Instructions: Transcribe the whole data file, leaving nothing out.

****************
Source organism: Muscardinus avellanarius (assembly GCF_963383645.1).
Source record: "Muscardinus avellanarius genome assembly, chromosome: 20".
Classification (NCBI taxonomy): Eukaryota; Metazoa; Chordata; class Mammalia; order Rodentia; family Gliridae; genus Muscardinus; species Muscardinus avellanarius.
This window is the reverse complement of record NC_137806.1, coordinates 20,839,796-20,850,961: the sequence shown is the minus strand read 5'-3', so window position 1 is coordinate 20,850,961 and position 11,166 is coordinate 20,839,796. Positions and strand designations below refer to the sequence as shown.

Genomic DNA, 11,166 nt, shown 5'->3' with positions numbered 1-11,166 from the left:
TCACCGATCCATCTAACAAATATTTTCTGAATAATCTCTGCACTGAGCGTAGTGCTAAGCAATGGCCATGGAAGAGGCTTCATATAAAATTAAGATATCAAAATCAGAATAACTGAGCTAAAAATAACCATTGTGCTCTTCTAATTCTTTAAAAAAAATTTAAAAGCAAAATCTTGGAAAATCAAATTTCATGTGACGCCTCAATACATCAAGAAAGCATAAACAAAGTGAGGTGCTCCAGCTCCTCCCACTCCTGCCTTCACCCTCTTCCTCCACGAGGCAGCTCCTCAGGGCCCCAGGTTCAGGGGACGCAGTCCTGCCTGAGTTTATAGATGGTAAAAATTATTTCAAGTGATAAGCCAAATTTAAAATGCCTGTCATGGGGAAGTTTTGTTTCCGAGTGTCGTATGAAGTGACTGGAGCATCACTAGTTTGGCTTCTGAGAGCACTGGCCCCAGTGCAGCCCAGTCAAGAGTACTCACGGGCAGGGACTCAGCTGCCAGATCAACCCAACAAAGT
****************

Source organism: Muscardinus avellanarius (assembly GCF_963383645.1).
Source record: "Muscardinus avellanarius genome assembly, chromosome: 20".
Classification (NCBI taxonomy): Eukaryota; Metazoa; Chordata; class Mammalia; order Rodentia; family Gliridae; genus Muscardinus; species Muscardinus avellanarius.
This window is the reverse complement of record NC_137806.1, coordinates 20,839,796-20,850,961: the sequence shown is the minus strand read 5'-3', so window position 1 is coordinate 20,850,961 and position 11,166 is coordinate 20,839,796. Positions and strand designations below refer to the sequence as shown.

Genomic DNA, 11,166 nt, shown 5'->3' with positions numbered 1-11,166 from the left:
TCACCGATCCATCTAACAAATATTTTCTGAATAATCTCTGCACTGAGCGTAGTGCTAAGCAATGGCCATGGAAGAGGCTTCATATAAAATTAAGATATCAAAATCAGAATAACTGAGCTAAAAATAACCATTGTGCTCTTCTAATTCTTTAAAAAAAATTTAAAAGCAAAATCTTGGAAAATCAAATTTCATGTGACGCCTCAATACATCAAGAAAGCATAAACAAAGTGAGGTGCTCCAGCTCCTCCCACTCCTGCCTTCACCCTCTTCCTCCACGAGGCAGCTCCTCAGGGCCCCAGGTTCAGGGGACGCAGTCCTGCCTGAGTTTATAGATGGTAAAAATTATTTCAAGTGATAAGCCAAATTTAAAATGCCTGTCATGGGGAAGTTTTGTTTCCGAGTGTCGTATGAAGTGACTGGAGCATCACTAGTTTGGCTTCTGAGAGCACTGGCCCCAGTGCAGCCCAGTCAAGAGTACTCACGGGCAGGGACTCAGCTGCCAGATCAACCCAACAAAGT